Saturday, August 9, 2014

Unraveling BIG Y Test Results: R-S1026

For a long time I have been stymied in my efforts to trace my SNP trail through the most recent three or four millennia down to genealogical time. Now we are beginning to make some headway due largely to the herculean efforts of the citizen scientists of the R-L21 and subclades project. The BIG Y, Full Y, Chromo2 and other discovery tests are providing multiples of the numbers of SNPs that had been identified prior to the beginning of 2014. 

R-L21 is the most prevalent male haplogroup along the western coast of Europe. In some areas it approaches 80% of the male population. Therefore, knowing that one is part of this mega clan is interesting but not very useful genealogically speaking. I had tested positive for DF13 which is a SNP just below L21. This still is not that useful as the vast majority of R-L21 men also belong to this subdivision. A dozen subclans of DF13 have been discovered in recent years but one by one I had tested negative for all of them prior to getting my BIG Y results. Now I know that I belong to the newly identified S1026 subclan. Below are the results of nine of us who have BIG Y results: 
This chart lists the SNPs for each of us that have been discovered downstream (toward the present) from S1026. At least six men have been identified by the Chromo2 project at ScotlandsDNA. 

My results are those in the middle column above. The man whose results are my closest match in the SNP chart above (just to the right of mine) is a sixth cousin-once removed. He and I share 105 of the 111 short tandem repeats (STRs) over which we previously had been tested. We appear to share five SNPs that so far separate our migration trail from that of any of the other members of this emerging group. He and I share a common ancestor who died in Southern Maryland in 1733. Even more recently I have four additional SNPs and he has seven.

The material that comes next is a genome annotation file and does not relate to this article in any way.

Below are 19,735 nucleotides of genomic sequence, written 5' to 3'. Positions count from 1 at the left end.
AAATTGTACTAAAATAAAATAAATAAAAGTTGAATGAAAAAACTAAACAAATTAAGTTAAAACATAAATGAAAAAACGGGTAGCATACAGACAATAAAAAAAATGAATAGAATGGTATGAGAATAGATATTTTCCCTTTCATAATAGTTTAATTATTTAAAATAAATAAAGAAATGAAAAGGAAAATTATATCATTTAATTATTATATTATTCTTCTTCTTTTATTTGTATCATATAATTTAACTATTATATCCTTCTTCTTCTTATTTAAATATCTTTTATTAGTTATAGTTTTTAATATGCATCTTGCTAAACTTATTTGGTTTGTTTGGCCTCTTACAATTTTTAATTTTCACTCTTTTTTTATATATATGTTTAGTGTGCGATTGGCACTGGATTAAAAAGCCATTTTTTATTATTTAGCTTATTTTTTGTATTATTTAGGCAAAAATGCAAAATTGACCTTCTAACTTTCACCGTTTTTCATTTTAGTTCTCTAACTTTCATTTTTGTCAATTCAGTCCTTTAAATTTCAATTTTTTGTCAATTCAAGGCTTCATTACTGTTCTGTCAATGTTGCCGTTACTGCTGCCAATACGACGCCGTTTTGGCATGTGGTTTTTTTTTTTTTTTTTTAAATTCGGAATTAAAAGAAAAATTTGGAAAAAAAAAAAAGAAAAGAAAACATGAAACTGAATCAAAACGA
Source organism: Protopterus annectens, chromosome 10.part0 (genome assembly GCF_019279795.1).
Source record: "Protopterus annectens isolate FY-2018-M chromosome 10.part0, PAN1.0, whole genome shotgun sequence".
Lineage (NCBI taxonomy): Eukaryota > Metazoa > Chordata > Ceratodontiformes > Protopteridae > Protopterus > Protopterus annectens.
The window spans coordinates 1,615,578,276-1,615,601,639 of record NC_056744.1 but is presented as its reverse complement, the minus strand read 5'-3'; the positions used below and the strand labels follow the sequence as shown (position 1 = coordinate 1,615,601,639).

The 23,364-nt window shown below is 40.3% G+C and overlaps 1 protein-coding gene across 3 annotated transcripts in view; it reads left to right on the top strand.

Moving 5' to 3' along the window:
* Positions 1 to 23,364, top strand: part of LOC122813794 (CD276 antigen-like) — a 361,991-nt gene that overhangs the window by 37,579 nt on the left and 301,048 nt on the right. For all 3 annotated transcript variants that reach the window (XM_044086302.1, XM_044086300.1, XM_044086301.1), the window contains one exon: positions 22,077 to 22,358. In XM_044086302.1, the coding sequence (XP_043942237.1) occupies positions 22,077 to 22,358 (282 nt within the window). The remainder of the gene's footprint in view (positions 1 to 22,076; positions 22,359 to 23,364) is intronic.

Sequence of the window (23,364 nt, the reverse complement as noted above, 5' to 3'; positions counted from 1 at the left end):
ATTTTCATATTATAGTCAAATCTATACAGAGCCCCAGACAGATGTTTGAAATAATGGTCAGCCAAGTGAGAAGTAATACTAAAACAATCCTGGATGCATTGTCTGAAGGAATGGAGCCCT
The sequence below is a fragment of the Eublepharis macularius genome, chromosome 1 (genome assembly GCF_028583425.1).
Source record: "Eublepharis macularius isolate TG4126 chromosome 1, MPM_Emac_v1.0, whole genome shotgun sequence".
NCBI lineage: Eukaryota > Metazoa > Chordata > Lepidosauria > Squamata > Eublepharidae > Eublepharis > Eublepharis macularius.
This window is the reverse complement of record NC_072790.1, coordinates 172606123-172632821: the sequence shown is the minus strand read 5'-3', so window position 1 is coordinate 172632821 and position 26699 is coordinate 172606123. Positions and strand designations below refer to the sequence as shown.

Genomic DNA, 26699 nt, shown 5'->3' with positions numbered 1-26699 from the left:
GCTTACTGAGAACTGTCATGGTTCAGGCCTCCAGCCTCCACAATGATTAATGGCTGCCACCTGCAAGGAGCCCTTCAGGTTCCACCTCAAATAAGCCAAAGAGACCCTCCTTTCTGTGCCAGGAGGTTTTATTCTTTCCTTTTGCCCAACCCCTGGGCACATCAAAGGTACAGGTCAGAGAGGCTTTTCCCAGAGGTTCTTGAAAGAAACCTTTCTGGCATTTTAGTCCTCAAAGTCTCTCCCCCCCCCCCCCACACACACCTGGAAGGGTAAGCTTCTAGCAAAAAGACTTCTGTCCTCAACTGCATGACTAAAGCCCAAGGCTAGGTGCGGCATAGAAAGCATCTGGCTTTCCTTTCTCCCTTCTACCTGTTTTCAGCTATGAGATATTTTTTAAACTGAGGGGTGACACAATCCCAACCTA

The McDaniel man represented by the SNP trail in the column to my left above is my next nearest relative in this grouping. He and I previously had discovered we shared 35 of 37, 64 of 67 and 102 of 111 STR markers. He has seven identified SNP mutations since his ancestral DNA trail separated from mine and that of my Dowell cousin. The three of us share nineteen additional so far identified SNPs in common before our common trail merges with that of the three men in the columns to our right. Then the six of us share five earlier SNPs before we converge with others with whom we share SNP R-S1026.

It is going to take test results from additional men to sort out the exact sequence in which all these SNPs should be arranged chronologically. For example, we know that the five SNPs recently named (see chart above):
Z16886 Z16887 Z16888 Z16889 Z16890
are grouped together but we don't know in what chronological sequence they occurred. Only as more are tested and some are positive and others are negative will this more precise arrangement be possible. This sorting of other SNPs which are lumped together above will follow a similar process. As a result the SNPs will appear to be out of sequence as their correct ages and thus their actual locations along the migration path of our paternal DNA begin to appear. This will result in the nice orderly naming progressions to be scrambled.

Isn't genetic genealogy fun? The more we discover the more we have yet to learn. 

No comments:

Post a Comment